In November, Sacramento burlesque troupe The Darling Clementines celebrated its 10-year anniversary. To celebrate, it held a blockbuster show with visiting acts like Frankie Fictitious and Banbury Cross, both from the Bay Area. Frankie rode in on a hobby horse with a red bedazzled fringe cowboy hat and flowing red feathered chaps to match; flirtatious Banbury Cross was decked out in pink gems. But these nationally recognized burlesque stars couldn’t compare with what was to come.
The crowd went wild as host Cha Cha Burnadette was led to the stage blindfolded, wearing a Hugh Hefner-inspired silk robe. Members of the troupe placed fluorescent letters behind her that spelled “Marry Me!”
Cha Cha Burnadette’s partner stole the show as she proposed in front of the sold-out audience, which included the troupe’s most committed fans. Queer love took center stage while the power of representation, safety and inclusion reverberated through the venue.
Producer, host, performer, burlesque maven and queer rights advocate Camille Adams, whose stage name is Cha Cha Burnadette, has spent the last decade supporting Sacramento’s burlesque community. Adams, originally from New Mexico, founded The Darling Clementines after she moved to the capital city. Every month she hosts and produces the troupe’s flagship variety show at the music venue Harlow’s in the heart of Midtown. The show centers queer and marginalized performers of all shapes, sizes, gender identities and colors. Tickets sell out often, and the most devoted show attendees will show up hours ahead of time, waiting for the doors to open just to secure a good seat.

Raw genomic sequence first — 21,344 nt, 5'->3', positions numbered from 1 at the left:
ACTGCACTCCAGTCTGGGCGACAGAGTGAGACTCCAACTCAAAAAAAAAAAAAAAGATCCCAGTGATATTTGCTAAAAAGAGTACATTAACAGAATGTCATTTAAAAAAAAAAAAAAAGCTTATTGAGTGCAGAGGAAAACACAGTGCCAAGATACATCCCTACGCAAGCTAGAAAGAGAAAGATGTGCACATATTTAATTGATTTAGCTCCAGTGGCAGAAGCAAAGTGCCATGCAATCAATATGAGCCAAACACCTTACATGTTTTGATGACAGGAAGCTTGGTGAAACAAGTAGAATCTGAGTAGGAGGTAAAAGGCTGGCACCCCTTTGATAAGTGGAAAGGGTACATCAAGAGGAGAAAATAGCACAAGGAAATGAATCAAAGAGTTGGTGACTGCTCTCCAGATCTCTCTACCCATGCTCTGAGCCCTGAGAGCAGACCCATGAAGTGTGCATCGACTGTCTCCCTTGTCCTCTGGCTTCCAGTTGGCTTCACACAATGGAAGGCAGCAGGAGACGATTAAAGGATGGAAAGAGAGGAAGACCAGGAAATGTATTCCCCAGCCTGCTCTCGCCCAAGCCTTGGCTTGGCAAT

Historically, burlesque has always created space for queer people and others who don’t quite fit into the mainstream. “Burlesque has always been known for being political and poking fun at those you shouldn’t,” says Sacramento historian William Burg, who profiles a few local leading lights from this world in his book “Wicked Sacramento.” One standout is Oak Park-born strongwoman Laverie Cooper Vallee, who went by the stage name of Charmion and was called the “mother of striptease” by theater critic George Nathan. She made her debut at age 22, on Christmas 1897 at Koster and Bial’s Music Hall in New York, with a trapeze act that involved her disrobing from full Victorian wear to just her chemise — all while swinging in mid-air. Thomas Edison recorded the act for posterity in one of his early short films, released in 1901.
Sacramento was also home to Tamara Rees, the paratrooper turned burlesque dancer who drew headlines when she became the third American “to ever receive gender affirming surgery in the Netherlands in 1954,” Burg says. A native of Kansas City, she moved to the California capital after her transition and “would perform at the Alameda Theater on L and 3rd, sharing her experience.”
In their own journey, The Darling Clementines find personal empowerment in burlesque and use the stage to uplift those around them. Adams says she found burlesque when searching for body acceptance.
“When I first arrived in Sacramento, the burlesque scene was just getting started. I had found community and acceptance through burlesque in New Mexico, and I wanted to bring that energy to this city,” she says. “There was one troupe, The Sizzling Sirens, who were successful here. I wanted to do something different. I didn’t want to step on anyone’s toes. As a result, the two troupes flourished.”
The Sizzling Sirens were established in 2008; Adams started The Darling Clementines in 2014. The two troupes’ emphasis on community over competition helped create a thriving burlesque scene in Sacramento. Both troupes stopped performing in 2020 because of the pandemic, and The Darling Clementines stayed on hiatus for almost two years. Today, Sizzling Sirens’ Instagram points to The Darling Clementines for people in search of burlesque in the Sacramento area. Dancers from The Sizzling Sirens can be found in the audience at Darling Clementines shows, and occasionally, if you’re lucky, you’ll catch a Siren performing a solo act.